The family’s history all began with André Oscar Wallenberg (1816-1886), who decided to leave his career as a naval officer at the age of 30 to capitalize on the new wave of entrepreneurship that he had witnessed evolving in other countries.

In 1856, André Oscar Wallenberg founded Stockholms Enskilda Bank (SEB) together with a group of people with similar interests. This project was as much political as capitalistic in nature. The new bank, based on a Scottish model, played a major role in reforming the Swedish banking industry, which rarely used savings capital to fund companies. With body and soul, the bank founder also became engaged in the liberal transformation of Swedish society.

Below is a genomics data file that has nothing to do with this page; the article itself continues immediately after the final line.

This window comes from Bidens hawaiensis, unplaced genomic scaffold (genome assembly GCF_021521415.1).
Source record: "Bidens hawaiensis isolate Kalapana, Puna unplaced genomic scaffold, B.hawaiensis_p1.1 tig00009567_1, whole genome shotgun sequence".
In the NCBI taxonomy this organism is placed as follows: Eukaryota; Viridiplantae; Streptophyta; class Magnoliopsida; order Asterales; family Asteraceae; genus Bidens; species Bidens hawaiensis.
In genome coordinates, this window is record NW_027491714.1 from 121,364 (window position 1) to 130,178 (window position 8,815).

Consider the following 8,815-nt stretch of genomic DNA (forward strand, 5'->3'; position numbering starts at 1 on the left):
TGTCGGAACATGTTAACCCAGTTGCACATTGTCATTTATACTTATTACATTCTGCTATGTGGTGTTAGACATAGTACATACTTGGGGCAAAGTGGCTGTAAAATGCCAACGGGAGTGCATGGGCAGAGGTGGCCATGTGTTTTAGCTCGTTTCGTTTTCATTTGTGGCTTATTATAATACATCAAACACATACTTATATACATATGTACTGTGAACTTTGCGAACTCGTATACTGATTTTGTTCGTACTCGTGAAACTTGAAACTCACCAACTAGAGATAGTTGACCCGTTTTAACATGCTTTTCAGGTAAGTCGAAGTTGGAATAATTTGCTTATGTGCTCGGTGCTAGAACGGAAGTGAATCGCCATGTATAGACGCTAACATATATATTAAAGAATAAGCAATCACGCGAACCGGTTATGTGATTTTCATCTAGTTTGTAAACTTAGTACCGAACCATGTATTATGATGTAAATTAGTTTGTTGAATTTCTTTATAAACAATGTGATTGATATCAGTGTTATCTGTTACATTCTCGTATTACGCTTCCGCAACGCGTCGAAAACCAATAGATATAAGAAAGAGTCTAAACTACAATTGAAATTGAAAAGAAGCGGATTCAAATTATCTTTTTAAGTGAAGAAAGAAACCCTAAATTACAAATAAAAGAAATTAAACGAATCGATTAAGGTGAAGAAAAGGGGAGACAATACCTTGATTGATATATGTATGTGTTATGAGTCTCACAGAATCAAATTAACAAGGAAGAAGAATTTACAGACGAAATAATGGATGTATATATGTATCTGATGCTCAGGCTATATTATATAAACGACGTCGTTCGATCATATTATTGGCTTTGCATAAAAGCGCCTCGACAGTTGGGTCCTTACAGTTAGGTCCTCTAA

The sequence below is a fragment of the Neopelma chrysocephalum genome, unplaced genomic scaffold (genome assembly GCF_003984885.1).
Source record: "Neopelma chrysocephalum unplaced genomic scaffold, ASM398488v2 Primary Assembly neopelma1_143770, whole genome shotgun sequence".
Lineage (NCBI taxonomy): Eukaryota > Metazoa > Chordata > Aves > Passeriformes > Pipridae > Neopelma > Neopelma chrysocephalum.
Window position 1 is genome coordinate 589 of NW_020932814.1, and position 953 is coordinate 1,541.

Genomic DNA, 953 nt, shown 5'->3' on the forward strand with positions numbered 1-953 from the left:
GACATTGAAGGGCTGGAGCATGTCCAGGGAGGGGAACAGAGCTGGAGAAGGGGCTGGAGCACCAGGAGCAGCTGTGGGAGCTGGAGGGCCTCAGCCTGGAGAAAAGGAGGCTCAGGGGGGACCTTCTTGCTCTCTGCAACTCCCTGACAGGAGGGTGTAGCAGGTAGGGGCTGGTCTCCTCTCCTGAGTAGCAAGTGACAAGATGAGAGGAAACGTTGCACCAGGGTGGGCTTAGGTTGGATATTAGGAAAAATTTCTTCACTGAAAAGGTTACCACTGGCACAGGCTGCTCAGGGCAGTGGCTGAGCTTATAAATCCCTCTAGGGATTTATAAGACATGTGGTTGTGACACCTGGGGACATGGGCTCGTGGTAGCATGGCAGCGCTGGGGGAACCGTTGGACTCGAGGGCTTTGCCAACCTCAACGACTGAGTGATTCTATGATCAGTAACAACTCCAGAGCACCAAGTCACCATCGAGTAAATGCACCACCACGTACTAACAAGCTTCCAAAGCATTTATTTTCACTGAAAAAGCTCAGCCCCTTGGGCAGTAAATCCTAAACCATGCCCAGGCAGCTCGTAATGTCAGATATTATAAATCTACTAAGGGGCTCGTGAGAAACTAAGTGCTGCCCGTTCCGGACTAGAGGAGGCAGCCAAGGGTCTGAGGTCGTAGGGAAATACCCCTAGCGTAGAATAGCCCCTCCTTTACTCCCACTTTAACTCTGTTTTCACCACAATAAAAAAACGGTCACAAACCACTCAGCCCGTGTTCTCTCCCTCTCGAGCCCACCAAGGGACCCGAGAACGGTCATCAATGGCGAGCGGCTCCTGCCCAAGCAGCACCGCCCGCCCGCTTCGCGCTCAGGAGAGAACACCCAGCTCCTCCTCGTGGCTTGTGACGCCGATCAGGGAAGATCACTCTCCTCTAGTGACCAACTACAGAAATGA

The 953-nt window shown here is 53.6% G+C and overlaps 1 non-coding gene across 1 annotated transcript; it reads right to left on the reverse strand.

This was at a time when new limited liability corporations were replacing traditional Swedish factories and trading houses. It was also an age when the Swedish railroad network was being built with foreign financing. SEB participated successfully in all these developments. But during the major international structural crisis that prevailed for several decades, until 1896, the Swedish bank was dragged down when the economy took a sharp downturn. On several occasions, the bank was faced with the choice of either declaring bankruptcy for the companies it had outstanding loans for, or to become more actively involved in the companies to get them back on their feet. In several cases – Atlas Copco is an example – the bank decided on the latter course and also become a major shareholder in the companies. After that, the bank became an owner of companies and not just a lender. The foundation was laid for the business that later became Investor AB. This experience would permeate the Wallenberg family’s view of consolidation and risk-taking for a long time.